The Faribault Area Chamber of Commerce and Tourism and Main Street program held a ribbon cutting Thursday for the new historic benches in downtown Faribault.  The KDHL bench was the site of the program.

I was very honored to be asked to snip the ribbon with huge Chamber of Commerce  scissors.  Several people spoke led by Mayor Kevin Voracek, "I think this is a great addition to our downtown starting with the KDHL bench here.  This creates another attraction and a draw and I think the historical society will get more memberships out of this because they'll want to know the rest of the story.  Just like Paul Harvey."

Of course I pointed out Paul Harvey was on KDHL for many years before Nort Johnson commented, "The Main Street Design Committee started on this project I think pretty close to 4 and 1/2 years ago.  That's when the first idea for these came out. It evolved into the idea that if we're going to do this, the stories have to be great and the benches have to be really solid and they have to mean something."

"The idea that we've got these locally made, custom benches, if you get a chance try to lift a corner on one of these.  They are sturdy.  They're going to be around another hundred years.  I know that Travis Block (City Public Works Director) is glad to hear that.  So hopefully the maintenance is minimal on them.  Some of the individuals involved with this in the beginning, some are here and some are not.  I apologize if I miss any Design Committee Members from early on but, Bill McDonald, Janna Viscomi, Peggy Keilen, Tammy Schluter, Sue Garwood, Kim Clausen and Ann Meillier among a few others really had the idea that this could be a big, important thing for Faribault."

Johnson concluded, "From the Chamber President seat I couldn't be happier, first of all how wonderfully these turned out.  The work that was done by all of our partners.  You'll hear from them in a minute.  Everything just really well done.  A great product.  Well worth the wait.  Thanks to our sponsors."

Kelly Nygaard Main Street Program Coordinator thanked Johnson for remembering the committee members, "who put a lot of work and time into this.  We have several partners we appreciate.  But I wanted to tell you a little bit about how these combine function, art and history.  They have beautiful cast iron ends that were locally crafted in Winona, Minnesota.  Steel Seats made here in Faribault.  They were assembled and painted here in town.  Photos all from the Rice County Historical Society and these unique pieces are gonna touch on various components of Faribault's history."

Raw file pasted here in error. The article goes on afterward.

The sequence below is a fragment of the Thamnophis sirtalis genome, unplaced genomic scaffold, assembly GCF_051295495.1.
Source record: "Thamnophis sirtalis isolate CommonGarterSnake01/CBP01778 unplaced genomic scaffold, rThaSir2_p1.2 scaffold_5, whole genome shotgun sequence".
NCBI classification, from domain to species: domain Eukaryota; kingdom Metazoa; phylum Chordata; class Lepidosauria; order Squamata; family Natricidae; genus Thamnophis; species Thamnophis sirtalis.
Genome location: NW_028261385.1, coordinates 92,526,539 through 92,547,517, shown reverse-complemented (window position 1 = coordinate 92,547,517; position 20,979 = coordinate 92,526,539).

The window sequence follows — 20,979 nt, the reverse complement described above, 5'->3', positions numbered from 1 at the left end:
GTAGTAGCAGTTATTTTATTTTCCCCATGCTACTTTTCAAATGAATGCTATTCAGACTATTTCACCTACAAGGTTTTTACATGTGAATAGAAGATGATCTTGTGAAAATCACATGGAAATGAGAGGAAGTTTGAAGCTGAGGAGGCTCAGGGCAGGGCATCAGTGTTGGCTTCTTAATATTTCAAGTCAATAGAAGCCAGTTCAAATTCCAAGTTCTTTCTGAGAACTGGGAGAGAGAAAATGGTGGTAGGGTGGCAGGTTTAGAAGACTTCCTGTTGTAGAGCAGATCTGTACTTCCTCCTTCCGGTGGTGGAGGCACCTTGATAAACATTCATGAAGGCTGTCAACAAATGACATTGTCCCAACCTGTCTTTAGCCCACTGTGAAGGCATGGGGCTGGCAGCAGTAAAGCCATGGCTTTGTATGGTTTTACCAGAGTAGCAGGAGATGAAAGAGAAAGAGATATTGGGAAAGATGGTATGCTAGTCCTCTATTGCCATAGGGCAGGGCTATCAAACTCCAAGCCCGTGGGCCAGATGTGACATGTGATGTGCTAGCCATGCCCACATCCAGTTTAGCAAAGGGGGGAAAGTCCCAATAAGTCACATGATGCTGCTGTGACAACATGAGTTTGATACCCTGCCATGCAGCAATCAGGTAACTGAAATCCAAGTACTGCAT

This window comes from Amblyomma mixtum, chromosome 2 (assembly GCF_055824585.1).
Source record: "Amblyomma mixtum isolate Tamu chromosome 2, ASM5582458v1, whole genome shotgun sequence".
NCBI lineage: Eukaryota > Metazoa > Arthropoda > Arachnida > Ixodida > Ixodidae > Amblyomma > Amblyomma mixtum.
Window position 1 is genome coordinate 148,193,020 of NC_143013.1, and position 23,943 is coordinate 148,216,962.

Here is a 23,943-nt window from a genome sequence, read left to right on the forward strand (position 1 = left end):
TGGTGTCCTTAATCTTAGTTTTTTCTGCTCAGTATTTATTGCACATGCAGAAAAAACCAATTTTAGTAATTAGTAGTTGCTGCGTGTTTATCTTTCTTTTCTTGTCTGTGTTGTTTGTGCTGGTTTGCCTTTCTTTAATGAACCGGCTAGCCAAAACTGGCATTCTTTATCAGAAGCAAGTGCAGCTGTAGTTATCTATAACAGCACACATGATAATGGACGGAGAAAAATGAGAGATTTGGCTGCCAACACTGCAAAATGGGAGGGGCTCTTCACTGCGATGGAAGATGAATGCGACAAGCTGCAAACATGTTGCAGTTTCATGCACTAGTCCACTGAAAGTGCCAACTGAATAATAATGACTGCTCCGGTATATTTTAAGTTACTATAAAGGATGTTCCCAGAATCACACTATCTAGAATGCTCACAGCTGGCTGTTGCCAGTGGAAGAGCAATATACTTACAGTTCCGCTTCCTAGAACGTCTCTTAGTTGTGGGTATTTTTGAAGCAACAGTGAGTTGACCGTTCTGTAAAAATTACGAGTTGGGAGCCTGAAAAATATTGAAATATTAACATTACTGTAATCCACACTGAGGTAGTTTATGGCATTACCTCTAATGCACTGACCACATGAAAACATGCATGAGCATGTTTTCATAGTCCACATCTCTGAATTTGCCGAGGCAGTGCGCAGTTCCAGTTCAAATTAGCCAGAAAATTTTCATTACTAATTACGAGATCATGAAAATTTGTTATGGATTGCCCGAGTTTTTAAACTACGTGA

She went on to say, "They add seating, function and beauty to our district.  We are very proud to have been part of this project and I want to thank all of our sponsors who helped make these benches a reality as well as our manufacturing partners.  We really appreciate you being part of this process."

Sue Garwood, Executive Director of the Rice County Historical Society told the crowd of about 50 people gathered and socially distancing in the vicinity of the KDHL bench, "It's really exciting to be a part of the project.  I know the Main Street Committee, Nort I was thinking it was longer than 4 and 1/2 years, but nevertheless it's wonderful as you can see if you wander around town Faribault is rich in history.  No question about it and these are just a small portion of a very long list of stories that Rice County and Faribault has to say.  This is also a teeny, tiny part of our photo collection.  So I'll just echo what Kevin said, if you want to know more we actually have a bigger story to tell."

Garwood added, "What I love is that it's history in public made approachable and personal.  You can see and enjoy Rice County history at all times of the day no matter the weather or whether the museum is open.  That's pretty fabulous, so thank you to everybody who sponsored the benches and who made this wonderful outside Faribault history exhibit come to life."